Lawyers for an ex-Soviet officer extradited to the United States to face charges that he conspired to sell weapons to a terrorist group say the case should be thrown out because the U.S. used extreme political pressure to force Thailand to turn him over.
In papers filed late Friday and Tuesday in U.S. District Court in Manhattan, the lawyers said the case against Viktor Bout was brought for "purely political reasons" after authorities realized the U.S. military continued hiring Bout's companies to supply U.S. soldiers in Iraq even after he was banned in July 2004 by the Department of the Treasury from doing business with the U.S.
Treasury officials had cited claims Bout made $50 million in profits from arms transfers to the Taliban when Osama bin Laden and al-Qaida were in Afghanistan.
Bout is scheduled for trial in October. He was extradited from Thailand last year after his arrest in March 2008 in a Bangkok hotel. He has pleaded not guilty and has asked that charges against him be dismissed.
The Russian government has complained that his extradition was unlawful and political.
A spokeswoman for the U.S. prosecutors' office, Carly Sullivan, declined to comment Tuesday.
The defense lawyers said one Bout front company was estimated to have made about 1,000 flights into U.S.-controlled air bases in Iraq by the end of 2004. They said the U.S. military gave at least 500,000 gallons of free airplane fuel to Bout's pilots and U.S. government contractors paid Bout-controlled companies roughly $60 million to fly supplies into Iraq.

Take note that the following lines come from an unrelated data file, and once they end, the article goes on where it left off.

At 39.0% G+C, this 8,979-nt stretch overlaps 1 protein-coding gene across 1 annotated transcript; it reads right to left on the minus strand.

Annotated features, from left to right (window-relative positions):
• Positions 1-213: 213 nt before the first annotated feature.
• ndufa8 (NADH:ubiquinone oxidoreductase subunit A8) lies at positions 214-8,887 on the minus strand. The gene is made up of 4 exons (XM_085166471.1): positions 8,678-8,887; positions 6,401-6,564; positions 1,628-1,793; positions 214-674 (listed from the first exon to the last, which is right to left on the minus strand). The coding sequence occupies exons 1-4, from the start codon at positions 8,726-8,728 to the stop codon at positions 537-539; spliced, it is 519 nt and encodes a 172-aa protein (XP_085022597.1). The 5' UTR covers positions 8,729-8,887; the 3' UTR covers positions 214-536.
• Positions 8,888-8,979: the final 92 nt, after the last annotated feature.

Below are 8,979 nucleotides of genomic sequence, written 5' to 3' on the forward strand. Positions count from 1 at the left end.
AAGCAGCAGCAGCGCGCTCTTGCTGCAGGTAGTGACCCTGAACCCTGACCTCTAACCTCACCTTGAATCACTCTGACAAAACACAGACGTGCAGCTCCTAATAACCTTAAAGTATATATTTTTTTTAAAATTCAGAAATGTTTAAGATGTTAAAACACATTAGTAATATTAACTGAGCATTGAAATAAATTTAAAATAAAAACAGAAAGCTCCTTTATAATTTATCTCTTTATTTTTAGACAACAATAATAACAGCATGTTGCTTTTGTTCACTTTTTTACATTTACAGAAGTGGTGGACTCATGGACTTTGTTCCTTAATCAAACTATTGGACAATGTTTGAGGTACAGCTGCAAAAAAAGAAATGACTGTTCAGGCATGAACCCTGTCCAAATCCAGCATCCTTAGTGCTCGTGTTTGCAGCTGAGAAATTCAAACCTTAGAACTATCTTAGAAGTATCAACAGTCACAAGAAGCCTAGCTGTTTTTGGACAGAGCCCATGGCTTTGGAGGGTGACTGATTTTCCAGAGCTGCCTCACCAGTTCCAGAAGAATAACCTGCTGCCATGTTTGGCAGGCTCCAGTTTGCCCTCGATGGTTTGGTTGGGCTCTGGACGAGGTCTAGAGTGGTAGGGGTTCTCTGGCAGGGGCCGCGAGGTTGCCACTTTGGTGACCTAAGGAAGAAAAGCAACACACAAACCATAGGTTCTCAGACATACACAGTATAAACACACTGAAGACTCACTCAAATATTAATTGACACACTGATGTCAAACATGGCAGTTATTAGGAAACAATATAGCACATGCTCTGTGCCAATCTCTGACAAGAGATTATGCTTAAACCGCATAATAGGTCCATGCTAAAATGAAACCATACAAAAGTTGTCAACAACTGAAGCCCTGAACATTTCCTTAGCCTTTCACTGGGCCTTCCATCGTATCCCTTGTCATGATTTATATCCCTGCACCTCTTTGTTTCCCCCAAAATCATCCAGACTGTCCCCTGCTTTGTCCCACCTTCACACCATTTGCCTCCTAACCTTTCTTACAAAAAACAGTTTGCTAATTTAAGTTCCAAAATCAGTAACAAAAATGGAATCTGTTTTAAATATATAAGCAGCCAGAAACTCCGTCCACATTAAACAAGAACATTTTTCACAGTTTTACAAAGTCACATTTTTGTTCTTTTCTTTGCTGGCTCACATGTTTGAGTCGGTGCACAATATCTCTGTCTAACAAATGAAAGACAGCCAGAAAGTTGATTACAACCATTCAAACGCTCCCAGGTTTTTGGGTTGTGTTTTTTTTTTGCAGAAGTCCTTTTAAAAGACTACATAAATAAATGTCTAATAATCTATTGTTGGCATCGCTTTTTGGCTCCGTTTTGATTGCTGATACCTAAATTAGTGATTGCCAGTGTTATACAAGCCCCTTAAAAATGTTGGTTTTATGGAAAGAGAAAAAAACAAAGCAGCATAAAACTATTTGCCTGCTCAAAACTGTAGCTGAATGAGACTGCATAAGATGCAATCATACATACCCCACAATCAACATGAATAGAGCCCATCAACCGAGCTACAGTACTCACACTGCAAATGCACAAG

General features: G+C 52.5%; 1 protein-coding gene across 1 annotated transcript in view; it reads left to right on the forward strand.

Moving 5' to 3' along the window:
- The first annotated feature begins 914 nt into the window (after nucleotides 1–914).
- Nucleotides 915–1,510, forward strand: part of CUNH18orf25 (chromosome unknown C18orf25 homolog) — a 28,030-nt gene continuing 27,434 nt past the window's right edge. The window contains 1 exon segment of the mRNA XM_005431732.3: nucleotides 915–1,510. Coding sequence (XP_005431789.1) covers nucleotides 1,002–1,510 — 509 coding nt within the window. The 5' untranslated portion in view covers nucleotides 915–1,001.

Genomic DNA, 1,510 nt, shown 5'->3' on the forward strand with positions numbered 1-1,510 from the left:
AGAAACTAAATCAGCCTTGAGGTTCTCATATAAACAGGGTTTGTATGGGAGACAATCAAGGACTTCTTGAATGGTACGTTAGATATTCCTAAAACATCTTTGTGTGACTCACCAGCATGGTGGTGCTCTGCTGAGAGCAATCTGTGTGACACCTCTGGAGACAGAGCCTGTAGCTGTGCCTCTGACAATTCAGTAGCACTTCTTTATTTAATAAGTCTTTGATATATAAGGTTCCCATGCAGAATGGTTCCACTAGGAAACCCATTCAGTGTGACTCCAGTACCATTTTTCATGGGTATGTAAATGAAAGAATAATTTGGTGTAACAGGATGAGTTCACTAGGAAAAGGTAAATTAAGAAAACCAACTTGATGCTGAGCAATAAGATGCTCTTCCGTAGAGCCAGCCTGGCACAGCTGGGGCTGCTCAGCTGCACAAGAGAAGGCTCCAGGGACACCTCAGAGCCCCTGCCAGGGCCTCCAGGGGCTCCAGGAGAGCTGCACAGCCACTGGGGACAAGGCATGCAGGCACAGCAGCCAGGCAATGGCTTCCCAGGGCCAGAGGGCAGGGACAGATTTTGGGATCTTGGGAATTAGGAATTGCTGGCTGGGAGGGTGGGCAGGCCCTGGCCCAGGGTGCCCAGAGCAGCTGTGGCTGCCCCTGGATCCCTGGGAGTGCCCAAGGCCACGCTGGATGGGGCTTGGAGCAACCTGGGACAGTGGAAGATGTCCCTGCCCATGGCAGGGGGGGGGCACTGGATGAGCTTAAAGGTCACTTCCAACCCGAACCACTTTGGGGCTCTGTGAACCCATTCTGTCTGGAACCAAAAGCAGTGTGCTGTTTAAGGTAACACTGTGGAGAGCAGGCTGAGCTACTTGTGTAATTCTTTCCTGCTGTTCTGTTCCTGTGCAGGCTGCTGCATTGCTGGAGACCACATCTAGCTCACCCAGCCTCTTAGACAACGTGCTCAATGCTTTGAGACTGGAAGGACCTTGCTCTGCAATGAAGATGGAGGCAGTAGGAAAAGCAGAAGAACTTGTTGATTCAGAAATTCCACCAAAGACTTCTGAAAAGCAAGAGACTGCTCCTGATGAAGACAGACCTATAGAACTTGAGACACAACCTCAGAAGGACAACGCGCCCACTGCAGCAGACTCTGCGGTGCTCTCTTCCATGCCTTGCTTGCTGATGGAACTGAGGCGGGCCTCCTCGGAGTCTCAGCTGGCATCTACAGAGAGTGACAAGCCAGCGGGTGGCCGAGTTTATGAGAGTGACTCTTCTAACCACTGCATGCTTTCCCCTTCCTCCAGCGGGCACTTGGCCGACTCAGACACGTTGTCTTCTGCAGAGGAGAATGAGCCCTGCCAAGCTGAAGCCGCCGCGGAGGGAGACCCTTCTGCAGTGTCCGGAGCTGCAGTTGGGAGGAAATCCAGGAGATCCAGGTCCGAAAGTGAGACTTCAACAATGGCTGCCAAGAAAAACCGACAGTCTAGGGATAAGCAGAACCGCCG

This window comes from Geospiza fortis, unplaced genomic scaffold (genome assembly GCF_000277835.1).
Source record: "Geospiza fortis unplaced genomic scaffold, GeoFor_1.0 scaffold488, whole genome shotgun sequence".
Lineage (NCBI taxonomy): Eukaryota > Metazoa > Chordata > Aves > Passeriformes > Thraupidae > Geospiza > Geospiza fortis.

They said the U.S. decided to go after Bout following embarrassing disclosures of incompetence "or worse" in the Department of Defense and the Department of State.
The lawyers said it was unclear whether the motivation for the pursuit of Bout was payback for the embarrassment he had caused the U.S. government or to create a scapegoat to deflect attention from "the government's unseemly relationship" with a man described in the indictment against Bout as the Merchant of Death.
The scheme to capture Bout was created in late 2007, when U.S. authorities began a campaign dubbed Operation Relentless to offer Bout a huge arms deal to men posing as members of the Fuerzas Armadas Revolucianarios de Colombia, or FARC, a U.S.-designated foreign terrorist organization operating in Colombia, the lawyers noted.
The lawyers said that a court in Thailand first found Bout was not extraditable to the U.S. under a treaty between the countries.
"But after more than a year of persistent and extreme political pressure exerted on the Thai government by the United States, a Thai appeals court ultimately reversed the lower court decision and ordered extradition," the lawyers wrote.